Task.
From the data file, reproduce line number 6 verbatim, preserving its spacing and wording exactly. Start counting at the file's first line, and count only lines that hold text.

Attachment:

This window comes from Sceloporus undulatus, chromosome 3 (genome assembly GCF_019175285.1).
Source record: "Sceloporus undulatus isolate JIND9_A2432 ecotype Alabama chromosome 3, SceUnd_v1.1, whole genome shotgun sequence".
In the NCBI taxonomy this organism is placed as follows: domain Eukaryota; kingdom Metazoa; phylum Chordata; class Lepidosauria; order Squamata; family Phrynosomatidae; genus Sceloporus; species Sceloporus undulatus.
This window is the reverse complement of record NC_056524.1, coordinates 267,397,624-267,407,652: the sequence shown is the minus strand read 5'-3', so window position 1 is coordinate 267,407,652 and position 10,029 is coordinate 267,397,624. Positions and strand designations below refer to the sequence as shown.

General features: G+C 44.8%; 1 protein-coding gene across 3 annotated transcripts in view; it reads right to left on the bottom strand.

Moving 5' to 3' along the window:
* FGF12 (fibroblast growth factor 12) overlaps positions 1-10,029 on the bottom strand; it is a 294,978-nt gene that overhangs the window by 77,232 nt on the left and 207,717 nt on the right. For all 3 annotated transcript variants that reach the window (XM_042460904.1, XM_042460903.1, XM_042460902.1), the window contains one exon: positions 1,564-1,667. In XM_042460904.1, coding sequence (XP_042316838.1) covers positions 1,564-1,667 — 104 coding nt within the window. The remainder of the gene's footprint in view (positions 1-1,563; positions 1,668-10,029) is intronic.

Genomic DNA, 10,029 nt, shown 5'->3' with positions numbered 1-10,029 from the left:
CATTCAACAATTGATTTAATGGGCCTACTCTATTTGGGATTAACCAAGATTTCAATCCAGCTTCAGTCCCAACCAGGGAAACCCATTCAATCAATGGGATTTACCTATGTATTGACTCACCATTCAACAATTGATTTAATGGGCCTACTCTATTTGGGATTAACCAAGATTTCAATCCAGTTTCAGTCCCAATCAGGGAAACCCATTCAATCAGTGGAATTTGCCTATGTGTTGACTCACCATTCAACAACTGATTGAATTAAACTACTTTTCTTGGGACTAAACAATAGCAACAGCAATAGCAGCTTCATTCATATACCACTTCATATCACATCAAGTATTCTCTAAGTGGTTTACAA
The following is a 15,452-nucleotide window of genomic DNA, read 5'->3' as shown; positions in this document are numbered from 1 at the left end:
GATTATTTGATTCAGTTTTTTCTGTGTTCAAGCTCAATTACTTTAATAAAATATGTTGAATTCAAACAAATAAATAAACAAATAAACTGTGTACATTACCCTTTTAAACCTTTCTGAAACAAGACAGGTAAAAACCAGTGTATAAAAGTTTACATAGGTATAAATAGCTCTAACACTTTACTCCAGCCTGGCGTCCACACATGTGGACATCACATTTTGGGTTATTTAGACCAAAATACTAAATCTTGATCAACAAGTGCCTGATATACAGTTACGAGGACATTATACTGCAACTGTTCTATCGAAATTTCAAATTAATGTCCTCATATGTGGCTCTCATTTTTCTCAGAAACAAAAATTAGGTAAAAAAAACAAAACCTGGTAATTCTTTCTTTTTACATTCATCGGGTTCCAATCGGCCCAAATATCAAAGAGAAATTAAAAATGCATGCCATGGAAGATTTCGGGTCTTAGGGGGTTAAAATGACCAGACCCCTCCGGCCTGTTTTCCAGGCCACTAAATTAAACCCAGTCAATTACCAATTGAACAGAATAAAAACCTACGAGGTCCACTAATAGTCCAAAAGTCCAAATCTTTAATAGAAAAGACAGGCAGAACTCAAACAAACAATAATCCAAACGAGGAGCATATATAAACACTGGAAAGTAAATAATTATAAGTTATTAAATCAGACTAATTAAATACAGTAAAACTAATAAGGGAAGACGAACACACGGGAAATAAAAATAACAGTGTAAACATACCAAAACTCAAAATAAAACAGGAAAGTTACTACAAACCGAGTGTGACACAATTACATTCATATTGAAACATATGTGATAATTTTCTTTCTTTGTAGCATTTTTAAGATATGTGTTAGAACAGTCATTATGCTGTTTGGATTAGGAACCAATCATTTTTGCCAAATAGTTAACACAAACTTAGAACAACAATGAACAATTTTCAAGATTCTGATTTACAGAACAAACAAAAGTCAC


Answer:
Moving 5' to 3' along the window: